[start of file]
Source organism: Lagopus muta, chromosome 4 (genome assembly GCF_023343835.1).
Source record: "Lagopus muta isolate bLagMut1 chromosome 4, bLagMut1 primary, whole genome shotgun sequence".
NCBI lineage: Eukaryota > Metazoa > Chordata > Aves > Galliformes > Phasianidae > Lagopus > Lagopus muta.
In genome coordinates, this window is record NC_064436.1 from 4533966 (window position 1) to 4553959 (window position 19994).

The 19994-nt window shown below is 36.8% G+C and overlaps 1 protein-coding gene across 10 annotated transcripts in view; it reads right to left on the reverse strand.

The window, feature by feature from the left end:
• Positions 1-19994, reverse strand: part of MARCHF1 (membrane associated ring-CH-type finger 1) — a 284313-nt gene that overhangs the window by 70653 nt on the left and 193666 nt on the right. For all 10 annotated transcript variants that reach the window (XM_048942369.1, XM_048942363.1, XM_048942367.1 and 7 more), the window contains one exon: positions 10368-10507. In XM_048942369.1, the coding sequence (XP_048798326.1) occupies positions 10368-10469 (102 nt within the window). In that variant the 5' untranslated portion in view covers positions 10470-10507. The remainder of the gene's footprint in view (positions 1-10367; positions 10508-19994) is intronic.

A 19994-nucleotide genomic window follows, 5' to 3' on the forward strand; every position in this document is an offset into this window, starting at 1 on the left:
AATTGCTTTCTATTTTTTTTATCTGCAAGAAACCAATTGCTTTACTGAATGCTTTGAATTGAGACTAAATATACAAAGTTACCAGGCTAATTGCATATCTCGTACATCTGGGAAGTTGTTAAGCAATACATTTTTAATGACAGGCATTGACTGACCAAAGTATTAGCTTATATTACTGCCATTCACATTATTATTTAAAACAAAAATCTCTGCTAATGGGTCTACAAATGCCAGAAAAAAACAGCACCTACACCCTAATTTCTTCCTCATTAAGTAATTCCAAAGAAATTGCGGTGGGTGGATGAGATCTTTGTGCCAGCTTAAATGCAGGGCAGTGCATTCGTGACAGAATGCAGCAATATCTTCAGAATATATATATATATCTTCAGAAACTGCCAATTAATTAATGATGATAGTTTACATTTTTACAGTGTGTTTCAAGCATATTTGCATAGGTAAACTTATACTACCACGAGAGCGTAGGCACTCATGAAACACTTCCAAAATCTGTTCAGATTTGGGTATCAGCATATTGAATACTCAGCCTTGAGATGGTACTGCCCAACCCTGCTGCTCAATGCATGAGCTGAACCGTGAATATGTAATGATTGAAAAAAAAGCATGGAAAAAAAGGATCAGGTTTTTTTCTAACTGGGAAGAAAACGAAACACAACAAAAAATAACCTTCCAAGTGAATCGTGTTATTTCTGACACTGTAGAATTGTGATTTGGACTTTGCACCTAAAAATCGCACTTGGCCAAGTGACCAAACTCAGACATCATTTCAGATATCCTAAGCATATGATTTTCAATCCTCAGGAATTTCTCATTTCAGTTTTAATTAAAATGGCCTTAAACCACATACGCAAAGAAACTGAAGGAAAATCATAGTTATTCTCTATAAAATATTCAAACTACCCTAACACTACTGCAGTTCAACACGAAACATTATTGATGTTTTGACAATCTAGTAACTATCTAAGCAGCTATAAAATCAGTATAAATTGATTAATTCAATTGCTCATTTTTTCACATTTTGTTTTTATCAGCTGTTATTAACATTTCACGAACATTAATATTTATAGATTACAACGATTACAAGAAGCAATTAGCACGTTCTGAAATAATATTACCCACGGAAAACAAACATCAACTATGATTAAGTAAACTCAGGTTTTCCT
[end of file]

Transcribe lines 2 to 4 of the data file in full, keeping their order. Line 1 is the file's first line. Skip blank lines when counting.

Source record: "Lagopus muta isolate bLagMut1 chromosome 4, bLagMut1 primary, whole genome shotgun sequence".
NCBI lineage: Eukaryota > Metazoa > Chordata > Aves > Galliformes > Phasianidae > Lagopus > Lagopus muta.
In genome coordinates, this window is record NC_064436.1 from 4533966 (window position 1) to 4553959 (window position 19994).